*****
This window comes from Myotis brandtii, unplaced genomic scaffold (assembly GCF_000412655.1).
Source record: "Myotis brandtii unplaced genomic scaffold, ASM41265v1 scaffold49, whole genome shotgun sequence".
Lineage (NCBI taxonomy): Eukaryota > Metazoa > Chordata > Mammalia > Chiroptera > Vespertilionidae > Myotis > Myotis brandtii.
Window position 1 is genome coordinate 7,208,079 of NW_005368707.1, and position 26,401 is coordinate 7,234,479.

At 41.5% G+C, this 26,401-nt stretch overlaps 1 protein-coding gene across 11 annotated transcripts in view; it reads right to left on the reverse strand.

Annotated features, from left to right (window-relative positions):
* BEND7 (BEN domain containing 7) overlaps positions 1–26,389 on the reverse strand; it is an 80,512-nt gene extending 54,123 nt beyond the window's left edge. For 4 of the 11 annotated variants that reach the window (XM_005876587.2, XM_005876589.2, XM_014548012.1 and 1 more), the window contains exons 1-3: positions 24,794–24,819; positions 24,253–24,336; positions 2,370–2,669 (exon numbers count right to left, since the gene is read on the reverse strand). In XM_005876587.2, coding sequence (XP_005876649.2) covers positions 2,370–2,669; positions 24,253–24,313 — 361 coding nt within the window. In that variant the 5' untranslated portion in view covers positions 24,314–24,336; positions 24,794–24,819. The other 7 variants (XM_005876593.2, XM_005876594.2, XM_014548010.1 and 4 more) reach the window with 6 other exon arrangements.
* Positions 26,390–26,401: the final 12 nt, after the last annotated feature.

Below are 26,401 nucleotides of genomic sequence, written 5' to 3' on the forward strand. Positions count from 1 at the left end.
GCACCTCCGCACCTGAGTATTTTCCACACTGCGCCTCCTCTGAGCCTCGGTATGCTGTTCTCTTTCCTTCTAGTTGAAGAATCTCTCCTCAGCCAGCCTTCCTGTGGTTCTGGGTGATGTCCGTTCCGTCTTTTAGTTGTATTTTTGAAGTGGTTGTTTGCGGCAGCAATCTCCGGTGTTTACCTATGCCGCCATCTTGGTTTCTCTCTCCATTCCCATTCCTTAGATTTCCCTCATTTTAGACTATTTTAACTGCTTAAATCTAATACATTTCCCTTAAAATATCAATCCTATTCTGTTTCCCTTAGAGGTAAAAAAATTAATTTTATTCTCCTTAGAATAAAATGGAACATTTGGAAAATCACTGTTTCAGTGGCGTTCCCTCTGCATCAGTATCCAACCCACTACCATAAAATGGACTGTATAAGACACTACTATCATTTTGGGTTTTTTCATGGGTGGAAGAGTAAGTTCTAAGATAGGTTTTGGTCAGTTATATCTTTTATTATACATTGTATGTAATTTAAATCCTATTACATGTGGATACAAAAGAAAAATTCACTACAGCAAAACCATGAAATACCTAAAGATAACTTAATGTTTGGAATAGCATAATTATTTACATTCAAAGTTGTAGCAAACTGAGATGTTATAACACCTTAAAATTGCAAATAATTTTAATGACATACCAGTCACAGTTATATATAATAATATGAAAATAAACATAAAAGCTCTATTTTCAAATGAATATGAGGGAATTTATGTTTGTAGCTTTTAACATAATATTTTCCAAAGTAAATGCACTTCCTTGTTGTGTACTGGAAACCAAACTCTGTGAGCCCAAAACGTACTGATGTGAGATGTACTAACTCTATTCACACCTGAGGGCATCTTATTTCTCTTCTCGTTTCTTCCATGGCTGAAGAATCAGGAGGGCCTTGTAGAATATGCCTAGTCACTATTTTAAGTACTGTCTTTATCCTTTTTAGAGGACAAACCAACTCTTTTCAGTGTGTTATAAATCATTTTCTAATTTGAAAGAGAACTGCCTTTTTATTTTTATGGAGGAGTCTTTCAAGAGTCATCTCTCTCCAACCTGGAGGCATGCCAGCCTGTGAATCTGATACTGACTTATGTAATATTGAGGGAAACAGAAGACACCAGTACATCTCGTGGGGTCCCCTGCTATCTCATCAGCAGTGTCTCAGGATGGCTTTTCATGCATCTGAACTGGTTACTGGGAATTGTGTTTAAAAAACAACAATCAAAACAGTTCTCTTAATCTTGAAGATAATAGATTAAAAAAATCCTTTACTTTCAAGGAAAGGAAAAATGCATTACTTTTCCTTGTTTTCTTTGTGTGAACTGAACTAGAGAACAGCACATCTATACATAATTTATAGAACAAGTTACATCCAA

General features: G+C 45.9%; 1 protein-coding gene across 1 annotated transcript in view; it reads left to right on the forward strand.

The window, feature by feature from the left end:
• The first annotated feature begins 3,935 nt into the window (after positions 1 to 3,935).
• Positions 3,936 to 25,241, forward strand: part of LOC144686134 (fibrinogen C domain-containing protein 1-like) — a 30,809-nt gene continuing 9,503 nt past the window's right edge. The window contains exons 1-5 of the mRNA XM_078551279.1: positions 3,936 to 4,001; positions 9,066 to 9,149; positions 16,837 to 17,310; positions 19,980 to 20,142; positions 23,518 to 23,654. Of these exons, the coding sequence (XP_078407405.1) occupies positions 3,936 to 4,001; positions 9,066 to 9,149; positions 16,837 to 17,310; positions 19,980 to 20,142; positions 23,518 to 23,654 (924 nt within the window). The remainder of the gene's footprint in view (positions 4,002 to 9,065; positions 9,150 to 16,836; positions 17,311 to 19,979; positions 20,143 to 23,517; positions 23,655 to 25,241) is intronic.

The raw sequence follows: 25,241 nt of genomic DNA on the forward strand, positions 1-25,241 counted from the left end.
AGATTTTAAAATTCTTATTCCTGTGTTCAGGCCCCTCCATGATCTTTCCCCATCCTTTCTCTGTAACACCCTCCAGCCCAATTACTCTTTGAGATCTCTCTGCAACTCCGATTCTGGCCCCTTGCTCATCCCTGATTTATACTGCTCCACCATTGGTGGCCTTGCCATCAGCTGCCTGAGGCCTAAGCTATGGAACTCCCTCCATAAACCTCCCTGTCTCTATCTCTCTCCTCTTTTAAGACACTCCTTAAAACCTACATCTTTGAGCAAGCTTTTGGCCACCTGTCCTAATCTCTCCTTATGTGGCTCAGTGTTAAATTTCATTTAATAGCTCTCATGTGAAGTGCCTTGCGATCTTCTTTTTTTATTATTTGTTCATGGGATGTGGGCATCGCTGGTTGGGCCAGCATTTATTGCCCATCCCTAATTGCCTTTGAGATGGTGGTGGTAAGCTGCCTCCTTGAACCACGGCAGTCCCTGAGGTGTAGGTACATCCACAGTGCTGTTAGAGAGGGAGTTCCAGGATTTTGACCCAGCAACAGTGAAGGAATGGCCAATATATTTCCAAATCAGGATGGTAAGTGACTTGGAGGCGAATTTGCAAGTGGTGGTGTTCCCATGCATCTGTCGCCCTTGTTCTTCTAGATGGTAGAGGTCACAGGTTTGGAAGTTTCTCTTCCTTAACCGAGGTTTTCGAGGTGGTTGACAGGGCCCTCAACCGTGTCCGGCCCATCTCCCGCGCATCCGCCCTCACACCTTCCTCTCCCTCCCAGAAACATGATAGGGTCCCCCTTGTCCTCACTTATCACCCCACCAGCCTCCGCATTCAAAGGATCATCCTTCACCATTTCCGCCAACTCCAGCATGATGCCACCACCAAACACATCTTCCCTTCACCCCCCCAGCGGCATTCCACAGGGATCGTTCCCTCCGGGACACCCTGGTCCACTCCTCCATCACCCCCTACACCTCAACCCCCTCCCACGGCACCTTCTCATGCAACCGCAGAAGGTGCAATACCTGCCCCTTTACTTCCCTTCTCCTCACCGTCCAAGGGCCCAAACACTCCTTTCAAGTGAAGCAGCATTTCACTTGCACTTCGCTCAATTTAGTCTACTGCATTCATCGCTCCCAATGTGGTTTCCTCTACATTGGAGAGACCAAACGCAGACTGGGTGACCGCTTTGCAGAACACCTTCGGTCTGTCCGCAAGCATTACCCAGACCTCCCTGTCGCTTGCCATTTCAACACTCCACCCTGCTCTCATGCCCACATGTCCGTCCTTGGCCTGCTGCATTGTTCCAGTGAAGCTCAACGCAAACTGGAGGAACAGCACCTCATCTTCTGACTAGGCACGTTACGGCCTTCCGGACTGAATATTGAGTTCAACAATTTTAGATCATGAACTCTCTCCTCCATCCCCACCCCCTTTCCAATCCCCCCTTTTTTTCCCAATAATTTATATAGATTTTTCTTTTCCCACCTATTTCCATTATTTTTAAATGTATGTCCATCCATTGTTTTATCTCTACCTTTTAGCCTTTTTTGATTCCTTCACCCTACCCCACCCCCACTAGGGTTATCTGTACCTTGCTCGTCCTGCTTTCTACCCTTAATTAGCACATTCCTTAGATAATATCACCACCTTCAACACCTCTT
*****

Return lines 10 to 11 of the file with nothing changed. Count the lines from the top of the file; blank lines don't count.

GCACCTCCGCACCTGAGTATTTTCCACACTGCGCCTCCTCTGAGCCTCGGTATGCTGTTCTCTTTCCTTCTAGTTGAAGAATCTCTCCTCAGCCAGCCTTCCTGTGGTTCTGGGTGATGTCCGTTCCGTCTTTTAGTTGTATTTTTGAAGTGGTTGTTTGCGGCAGCAATCTCCGGTGTTTACCTATGCCGCCATCTTGGTTTCTCTCTCCATTCCCATTCCTTAGATTTCCCTCATTTTAGACTATTTTAACTGCTTAAATCTAATACATTTCCCTTAAAATATCAATCCTATTCTGTTTCCCTTAGAGGTAAAAAAATTAATTTTATTCTCCTTAGAATAAAATGGAACATTTGGAAAATCACTGTTTCAGTGGCGTTCCCTCTGCATCAGTATCCAACCCACTACCATAAAATGGACTGTATAAGACACTACTATCATTTTGGGTTTTTTCATGGGTGGAAGAGTAAGTTCTAAGATAGGTTTTGGTCAGTTATATCTTTTATTATACATTGTATGTAATTTAAATCCTATTACATGTGGATACAAAAGAAAAATTCACTACAGCAAAACCATGAAATACCTAAAGATAACTTAATGTTTGGAATAGCATAATTATTTACATTCAAAGTTGTAGCAAACTGAGATGTTATAACACCTTAAAATTGCAAATAATTTTAATGACATACCAGTCACAGTTATATATAATAATATGAAAATAAACATAAAAGCTCTATTTTCAAATGAATATGAGGGAATTTATGTTTGTAGCTTTTAACATAATATTTTCCAAAGTAAATGCACTTCCTTGTTGTGTACTGGAAACCAAACTCTGTGAGCCCAAAACGTACTGATGTGAGATGTACTAACTCTATTCACACCTGAGGGCATCTTATTTCTCTTCTCGTTTCTTCCATGGCTGAAGAATCAGGAGGGCCTTGTAGAATATGCCTAGTCACTATTTTAAGTACTGTCTTTATCCTTTTTAGAGGACAAACCAACTCTTTTCAGTGTGTTATAAATCATTTTCTAATTTGAAAGAGAACTGCCTTTTTATTTTTATGGAGGAGTCTTTCAAGAGTCATCTCTCTCCAACCTGGAGGCATGCCAGCCTGTGAATCTGATACTGACTTATGTAATATTGAGGGAAACAGAAGACACCAGTACATCTCGTGGGGTCCCCTGCTATCTCATCAGCAGTGTCTCAGGATGGCTTTTCATGCATCTGAACTGGTTACTGGGAATTGTGTTTAAAAAACAACAATCAAAACAGTTCTCTTAATCTTGAAGATAATAGATTAAAAAAATCCTTTACTTTCAAGGAAAGGAAAAATGCATTACTTTTCCTTGTTTTCTTTGTGTGAACTGAACTAGAGAACAGCACATCTATACATAATTTATAGAACAAGTTACATCCAA

General features: G+C 45.9%; 1 protein-coding gene across 1 annotated transcript in view; it reads left to right on the forward strand.